In a place like India where news of gender stereotypes plagues the society; cases of female infanticide are still quite often reported, it is extremely gratifying to find women achieving incredible feats in a domain such as wildlife photography.
Such women not only serve as inspiration but also constantly help break the age-old conservative notions about women’s ability to freely function, grow to their fullest potential as individuals. They are a living testimony of courage, and proving nothing is impossible for women to accomplish, provided they are not just being restricted to certain gender-based roles.
On the occasion of International Tiger Day, we present to you 4 fabulous, courageous, exemplary women wildlife photographers who have taken incredible photos of the majestic tigers in their natural habitat.
Rathika Ramasamy: She is hailed as Number 1 wildlife photographer in India. Rathika made Indians proud when she was considered as the first Indian woman to lead the way to get international recognition as a wildlife photographer.
This Chennai-based photographer bid adieu to her secured IT job to chase her passion as a full-time photographer. She humbly attributes the credit of her stunning tiger visuals to the creatures themselves. She says that they have supported her always, and that’s how she could get the photographs’ timings right.
Latika Nath: She is considered as India’s first female wildlife biologist. Known as the Tiger Princess (title by National Geographic), Latika is also one of the maiden female wildlife photographers, and could deftly handle cameras since she was 6.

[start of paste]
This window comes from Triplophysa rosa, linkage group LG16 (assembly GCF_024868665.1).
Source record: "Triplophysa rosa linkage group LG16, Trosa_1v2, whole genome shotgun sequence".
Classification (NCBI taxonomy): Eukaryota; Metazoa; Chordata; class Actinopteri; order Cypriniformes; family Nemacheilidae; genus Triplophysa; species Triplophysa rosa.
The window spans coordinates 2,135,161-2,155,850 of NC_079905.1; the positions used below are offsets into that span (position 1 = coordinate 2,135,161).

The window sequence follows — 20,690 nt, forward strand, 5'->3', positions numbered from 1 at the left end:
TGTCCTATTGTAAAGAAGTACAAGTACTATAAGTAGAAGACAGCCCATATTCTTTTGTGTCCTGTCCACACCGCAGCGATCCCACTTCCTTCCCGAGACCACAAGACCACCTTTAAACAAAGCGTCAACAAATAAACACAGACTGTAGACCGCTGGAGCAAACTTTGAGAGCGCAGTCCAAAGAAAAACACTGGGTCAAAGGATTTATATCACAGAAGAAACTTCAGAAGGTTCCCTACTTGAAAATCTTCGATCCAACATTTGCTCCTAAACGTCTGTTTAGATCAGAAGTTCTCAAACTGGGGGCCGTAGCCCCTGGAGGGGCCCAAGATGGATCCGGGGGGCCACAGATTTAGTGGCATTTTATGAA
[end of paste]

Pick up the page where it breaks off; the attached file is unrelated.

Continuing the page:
For her remarkable spirit, and contribution in the conservation of tigers in India, she was given the honorary title “Her Daringness”. She has a doctorate in tiger conservation and management and has been working with tigers for over 25 years.
Aishwarya Sridhar: She is a 24-year-old, Indian wildlife photographer, presenter, documentary filmmaker from Navi Mumbai. Aishwarya became the youngest girl to win the Sanctuary Asia-Young Naturalist Award, International Camera Fair Award. Her phenomenal work made her the first Indian woman to win the Wildlife Photographer of the Year Award in 2020.
Her documentary film titled Tiger Queen of Taru based on the wild Bengal tigress Maya, from Tadoba Andhari Tiger Reserve served as an important landmark in her career.
Shabnam Siddiqui: A wildlife photographer, biodiversity conservationist, Shabnam fell in love with clicking tigers in 2006 upon seeing the gorgeous beast emerge from the bushes of Ranthambore National Park, looking straight into the lens. Since then, there was no looking back. She has received several accolades for her captivating photographs. Shabnam is the Executive Director of the Global Compact Network India.